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Wind turbine off New York begins sending electricity to US grid

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NEW LONDON, Conn. (AP) — Despite some recent financial setbacks, U.S. offshore wind energy has reached an important milestone. An 800-foot-tall turbine is now sending electricity to the grid from a commercial-scale offshore wind farm, poised to become the nation’s first.

It takes years and, at the same time, it is a modest step forward in what experts say must be a major development of this type of clean electricity to combat climate change.

LEARN MORE: Offshore wind project cancellations undermine Biden’s clean energy goals

Danish wind energy developer Ørsted and utility Eversource announced Wednesday the first electricity production from what will be a 12-turbine wind farm called South Fork Wind, located 56 kilometers east of Montauk Point, in New York State. This will be New York’s first offshore wind farm.

Ørsted and Eversource met with New York State officials Wednesday to celebrate this “energy first” milestone, in East Hampton, New York, where the wind farm is connected to the onshore power grid. They say this achievement provides a foundation for other large U.S. offshore wind farms that will follow.

So far, two of the 11 megawatt turbines are in operation. The second is being tested, and then it will also be able to start producing electricity. When the other ten are operating and South Fork opens early next year, it will be able to generate 132 megawatts of offshore wind energy to power more than 70,000 homes.

The first energy announcement is “an incredible moment in American clean energy history,” said Stephanie McClellan, executive director of the nonprofit Turn Forward, which advocates for offshore wind. . She said the South Fork would be a source of clean, reliable, domestically produced energy.

“This is just the beginning of what offshore wind can do,” she said in a statement.

Offshore wind is at the heart of New York’s plan to transition to a carbon-free electricity system by 2040. The state aims to install 9 gigawatts of offshore wind power by 2035.

“New York State’s efforts to generate clean, reliable, renewable energy have reached a major milestone,” New York State Governor Kathy Hochul said in a statement Wednesday. “South Fork Wind will power thousands of homes, create good-paying union jobs, and demonstrate to everyone that offshore wind is a viable resource that New York can harness for generations to come.”

Large offshore wind farms have been producing electricity for three decades in Europe and more recently in Asia. America’s first offshore wind farm was supposed to be a project off the coast of Massachusetts, known as Cape Wind. The application was submitted to the federal government in 2001. It failed after years of opposition and local litigation.

LEARN MORE: Blocking spending on electricity networks slows the deployment of renewable energy, putting climate goals at risk

Wind turbines began powering off Block Island, Rhode Island, in 2016. But with only five of them, it’s not a commercial-scale wind farm.

Currently, two commercial offshore wind farms are under construction in the United States, South Fork Wind and Vineyard Wind. Vineyard Wind will be a 62-turbine wind farm located 15 miles off the coast of Massachusetts. It has not yet started producing electricity, the developer said Monday. They first install and test five turbines.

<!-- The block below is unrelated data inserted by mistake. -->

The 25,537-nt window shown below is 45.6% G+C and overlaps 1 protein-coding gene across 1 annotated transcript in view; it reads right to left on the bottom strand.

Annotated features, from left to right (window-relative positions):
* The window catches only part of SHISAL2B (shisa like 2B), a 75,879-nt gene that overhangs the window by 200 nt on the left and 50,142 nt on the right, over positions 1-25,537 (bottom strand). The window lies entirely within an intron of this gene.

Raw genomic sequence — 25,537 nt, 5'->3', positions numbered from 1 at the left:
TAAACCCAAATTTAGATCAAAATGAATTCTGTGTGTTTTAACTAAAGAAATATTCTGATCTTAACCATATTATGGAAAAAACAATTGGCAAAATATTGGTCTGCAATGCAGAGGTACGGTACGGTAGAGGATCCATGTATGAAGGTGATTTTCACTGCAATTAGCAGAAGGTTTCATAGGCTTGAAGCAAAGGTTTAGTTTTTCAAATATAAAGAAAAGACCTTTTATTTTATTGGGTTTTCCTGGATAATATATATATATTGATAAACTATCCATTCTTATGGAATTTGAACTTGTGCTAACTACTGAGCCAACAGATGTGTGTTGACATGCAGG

At State Pier in New London, Connecticut, massive blades and tower sections for the South Fork are lined up, ready to leave port for the sea where they will be erected in the coming weeks. The nacelles which house the generator of each wind turbine are also present.

On Monday, a barge carrying three blades and a nacelle for the third turbine left the port. As Eversource’s Jeff Martin looked on, he said it was a “joy” to see the industry finally move from concept to fruition in the United States to help reduce the country’s dependence on fuels. fossils.

“Finally, we are taking this step to catch up with the rest of the world and do our part to collectively fight climate change,” said Martin, Eversource’s director of business development for the offshore wind group.

Large ocean wind farms are at the heart of government plans to shift to renewable energy in populous East Coast states with limited land for wind turbines or solar panels. The Biden administration aims to power 10 million homes with offshore wind energy by 2030 and establish a carbon-free electricity grid five years later.

But the industry has fallen on hard times lately. Ørsted announced the cancellation of two large offshore wind projects in New Jersey due to supply chain issues, higher interest rates and the inability to obtain the amount of tax credits desired by the company. New England real estate developers also recently canceled their power contracts, saying their projects were no longer financially feasible. The series of setbacks suffered by the nascent U.S. offshore wind industry is putting clean energy goals at risk.

But other projects are moving forward. Ørsted is moving forward with Eversource to build Revolution Wind, Rhode Island and Connecticut’s first large-scale offshore wind farm. The 704 megawatt project will power approximately 400,000 homes. Tower sections, blades and nacelles are expected to begin arriving in New London this spring.

South Fork and Revolution Wind are “a bright spot for a struggling industry,” said David Hardy, group executive vice president and CEO Americas at Ørsted.

“As we demonstrate that we can build this project and build the Revolution, then people will realize the real opportunity in offshore wind,” he said.

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